Chlorothalonil: Unforeseen Consequences
Updated: Dec 30, 2019
Most arable farmers and advisers will not have been surprised
by the EU’s decision to revoke the approval for the use of the fungicide Chlorothalonil. This particular fungicide has a proven track record of both safety and efficacy on a range of crops, most notably on cereals, and has been used for over 50 years in the UK.
One feature of this material which may well have escaped the attention of the Expert in Pesticides Committee is that as it acts as a multisite active. It ‘protected’ a significant number of other fungicides from a shift of resistant strains of pathogens. This effect is derived primarily from the way it attacks fungi in several different ways meaning that single mutations are rarely if ever able to grow in its presence.
Most notably Septoria tritici (Mycosphaerella graminola) which is considered by many plant pathologists as the single most damaging fungal pathogen of wheat and Ramularia (Ramularia collo-cygni) a particularly damaging disease in barley and especially spring barley. This effect when combined with one or more fungicides with other modes of action has proven to be a remarkably effective and consistent treatment. As such this active ingredient was a significant tool to the fight against fungicide resistance development and its loss may have unforeseen consequences.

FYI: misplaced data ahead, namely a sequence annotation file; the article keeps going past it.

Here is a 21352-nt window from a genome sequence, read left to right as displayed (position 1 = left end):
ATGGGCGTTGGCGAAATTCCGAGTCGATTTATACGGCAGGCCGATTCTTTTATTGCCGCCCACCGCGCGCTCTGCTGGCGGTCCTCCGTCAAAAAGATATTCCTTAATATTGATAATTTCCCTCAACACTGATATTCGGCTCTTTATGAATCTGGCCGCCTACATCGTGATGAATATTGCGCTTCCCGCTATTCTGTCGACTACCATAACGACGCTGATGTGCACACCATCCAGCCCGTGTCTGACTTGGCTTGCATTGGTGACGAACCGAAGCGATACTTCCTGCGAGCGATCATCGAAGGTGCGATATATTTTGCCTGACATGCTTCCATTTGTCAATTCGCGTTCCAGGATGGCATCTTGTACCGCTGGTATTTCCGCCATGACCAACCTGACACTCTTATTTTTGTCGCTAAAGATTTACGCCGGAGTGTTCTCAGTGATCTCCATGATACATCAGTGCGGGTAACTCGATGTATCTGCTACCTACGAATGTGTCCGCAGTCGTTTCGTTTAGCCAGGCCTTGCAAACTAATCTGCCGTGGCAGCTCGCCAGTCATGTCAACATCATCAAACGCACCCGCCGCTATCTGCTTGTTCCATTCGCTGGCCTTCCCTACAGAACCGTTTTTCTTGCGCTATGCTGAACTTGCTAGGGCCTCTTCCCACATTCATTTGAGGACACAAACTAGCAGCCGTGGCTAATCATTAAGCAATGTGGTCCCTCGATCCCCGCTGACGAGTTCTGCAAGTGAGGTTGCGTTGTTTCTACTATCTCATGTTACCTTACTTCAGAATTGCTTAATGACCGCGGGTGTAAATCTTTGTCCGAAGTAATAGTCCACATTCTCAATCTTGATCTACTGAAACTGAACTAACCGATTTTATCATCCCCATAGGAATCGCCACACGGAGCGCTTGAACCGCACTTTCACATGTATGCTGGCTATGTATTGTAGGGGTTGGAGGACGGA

From 20th May 2020 Chlorothalonil may not be used and although most wheat crops will probably have been treated by then many barley crops and particularly spring barley crops will be awaiting their T2 treatment and will need a preventative fungicide against Ramularia.
There is a very short list of possible alternatives which offer some protection when used prophylactically.
Folpet: A multi-site protectant fungicide from Adama: this has approval for use on wheat and barley. FRAC Code M4.
Mancozeb*: A multi-site protectant fungicide from several manufacturers: this has approval for use in wheat and some other crops but currently NOT barley but see footnote. FRAC Code M3
The situation has been even more crucial as a result of the poor autumn which is almost certain to lead to a significant increase in the area of spring barley grown and this crop is by some way the most susceptible to Ramularia. The consequence of this is that disease control and management in barley has become very much more complex, something Optima Excel are actively helping growers with.
AHDB publish a very useful on fungicide performance: https://ahdb.org.uk/fungicide-performance
* Optima Excel are aware that an application for an emergency approval for the use of Mancozeb on barley has been made but refused by the HSE despite there now being effectively only one active that can be used with good efficacy on barley.